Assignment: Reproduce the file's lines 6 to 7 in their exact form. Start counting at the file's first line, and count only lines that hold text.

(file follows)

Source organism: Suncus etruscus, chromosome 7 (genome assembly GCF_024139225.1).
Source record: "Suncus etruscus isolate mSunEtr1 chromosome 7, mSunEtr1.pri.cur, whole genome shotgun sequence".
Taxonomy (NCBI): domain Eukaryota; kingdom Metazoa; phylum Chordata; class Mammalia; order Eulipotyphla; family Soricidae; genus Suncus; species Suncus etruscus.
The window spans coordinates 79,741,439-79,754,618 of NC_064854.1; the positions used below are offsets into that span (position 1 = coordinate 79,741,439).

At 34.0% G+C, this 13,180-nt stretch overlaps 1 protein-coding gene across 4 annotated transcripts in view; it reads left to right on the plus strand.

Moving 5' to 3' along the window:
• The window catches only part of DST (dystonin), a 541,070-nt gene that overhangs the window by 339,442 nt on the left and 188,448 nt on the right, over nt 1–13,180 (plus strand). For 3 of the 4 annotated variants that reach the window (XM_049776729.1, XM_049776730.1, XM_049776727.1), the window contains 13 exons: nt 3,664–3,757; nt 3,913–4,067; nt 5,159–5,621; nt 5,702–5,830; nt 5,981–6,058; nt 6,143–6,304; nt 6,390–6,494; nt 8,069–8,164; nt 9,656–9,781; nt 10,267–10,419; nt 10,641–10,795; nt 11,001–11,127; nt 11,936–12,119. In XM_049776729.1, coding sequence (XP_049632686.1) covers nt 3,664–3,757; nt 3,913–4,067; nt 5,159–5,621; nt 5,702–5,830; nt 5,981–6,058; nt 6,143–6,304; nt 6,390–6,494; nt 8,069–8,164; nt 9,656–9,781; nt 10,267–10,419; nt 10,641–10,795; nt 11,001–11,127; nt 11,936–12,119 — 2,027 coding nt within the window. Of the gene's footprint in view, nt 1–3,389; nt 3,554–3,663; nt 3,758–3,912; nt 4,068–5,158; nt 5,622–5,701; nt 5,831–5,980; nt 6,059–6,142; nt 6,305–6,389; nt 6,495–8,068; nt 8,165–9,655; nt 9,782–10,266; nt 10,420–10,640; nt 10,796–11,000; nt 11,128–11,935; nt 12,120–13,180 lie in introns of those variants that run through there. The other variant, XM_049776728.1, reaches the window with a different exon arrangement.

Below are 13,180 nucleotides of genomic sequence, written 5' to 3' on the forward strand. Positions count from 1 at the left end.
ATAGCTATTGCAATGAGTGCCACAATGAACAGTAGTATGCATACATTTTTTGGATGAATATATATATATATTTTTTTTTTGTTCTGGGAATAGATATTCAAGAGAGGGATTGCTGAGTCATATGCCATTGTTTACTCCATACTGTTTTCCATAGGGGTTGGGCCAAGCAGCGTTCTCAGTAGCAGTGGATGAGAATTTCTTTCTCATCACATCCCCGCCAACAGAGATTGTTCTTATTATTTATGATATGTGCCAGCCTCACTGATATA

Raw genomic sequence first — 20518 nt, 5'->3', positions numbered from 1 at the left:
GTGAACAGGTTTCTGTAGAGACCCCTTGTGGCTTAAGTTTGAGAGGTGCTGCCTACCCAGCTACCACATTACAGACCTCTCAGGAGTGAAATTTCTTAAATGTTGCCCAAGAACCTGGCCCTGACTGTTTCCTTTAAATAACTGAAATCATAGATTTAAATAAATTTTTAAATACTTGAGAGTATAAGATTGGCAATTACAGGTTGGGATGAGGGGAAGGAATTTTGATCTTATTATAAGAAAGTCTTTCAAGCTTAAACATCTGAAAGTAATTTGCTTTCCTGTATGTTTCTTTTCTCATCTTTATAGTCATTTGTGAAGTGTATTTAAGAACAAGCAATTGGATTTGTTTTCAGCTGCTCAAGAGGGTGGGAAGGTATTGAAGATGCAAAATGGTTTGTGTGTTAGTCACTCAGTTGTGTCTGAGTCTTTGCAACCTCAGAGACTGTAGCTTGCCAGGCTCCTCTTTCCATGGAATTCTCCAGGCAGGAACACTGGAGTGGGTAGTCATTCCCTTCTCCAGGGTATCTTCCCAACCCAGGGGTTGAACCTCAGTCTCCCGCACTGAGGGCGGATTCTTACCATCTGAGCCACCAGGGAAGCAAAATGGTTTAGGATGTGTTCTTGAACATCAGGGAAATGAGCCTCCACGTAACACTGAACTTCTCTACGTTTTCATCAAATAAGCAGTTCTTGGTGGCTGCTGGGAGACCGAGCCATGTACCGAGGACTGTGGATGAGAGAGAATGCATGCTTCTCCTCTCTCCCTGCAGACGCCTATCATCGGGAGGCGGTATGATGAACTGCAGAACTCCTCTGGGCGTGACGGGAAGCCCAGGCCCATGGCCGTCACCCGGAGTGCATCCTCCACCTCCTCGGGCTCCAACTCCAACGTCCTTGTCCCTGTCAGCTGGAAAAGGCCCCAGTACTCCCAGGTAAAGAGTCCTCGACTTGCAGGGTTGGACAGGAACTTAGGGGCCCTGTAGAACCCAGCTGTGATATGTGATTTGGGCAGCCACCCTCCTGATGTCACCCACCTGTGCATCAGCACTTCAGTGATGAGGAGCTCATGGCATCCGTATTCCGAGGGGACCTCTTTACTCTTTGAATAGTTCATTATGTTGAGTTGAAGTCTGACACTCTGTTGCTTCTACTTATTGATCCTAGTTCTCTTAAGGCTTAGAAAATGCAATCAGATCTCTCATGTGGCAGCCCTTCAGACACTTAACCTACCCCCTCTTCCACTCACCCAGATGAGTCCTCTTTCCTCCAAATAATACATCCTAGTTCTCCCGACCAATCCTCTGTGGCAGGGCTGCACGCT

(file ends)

Moving 5' to 3' along the window:
• The window catches only part of DST (dystonin), a 541,070-nt gene that overhangs the window by 339,442 nt on the left and 188,448 nt on the right, over nt 1–13,180 (plus strand). For 3 of the 4 annotated variants that reach the window (XM_049776729.1, XM_049776730.1, XM_049776727.1), the window contains 13 exons: nt 3,664–3,757; nt 3,913–4,067; nt 5,159–5,621; nt 5,702–5,830; nt 5,981–6,058; nt 6,143–6,304; nt 6,390–6,494; nt 8,069–8,164; nt 9,656–9,781; nt 10,267–10,419; nt 10,641–10,795; nt 11,001–11,127; nt 11,936–12,119. In XM_049776729.1, coding sequence (XP_049632686.1) covers nt 3,664–3,757; nt 3,913–4,067; nt 5,159–5,621; nt 5,702–5,830; nt 5,981–6,058; nt 6,143–6,304; nt 6,390–6,494; nt 8,069–8,164; nt 9,656–9,781; nt 10,267–10,419; nt 10,641–10,795; nt 11,001–11,127; nt 11,936–12,119 — 2,027 coding nt within the window. Of the gene's footprint in view, nt 1–3,389; nt 3,554–3,663; nt 3,758–3,912; nt 4,068–5,158; nt 5,622–5,701; nt 5,831–5,980; nt 6,059–6,142; nt 6,305–6,389; nt 6,495–8,068; nt 8,165–9,655; nt 9,782–10,266; nt 10,420–10,640; nt 10,796–11,000; nt 11,128–11,935; nt 12,120–13,180 lie in introns of those variants that run through there. The other variant, XM_049776728.1, reaches the window with a different exon arrangement.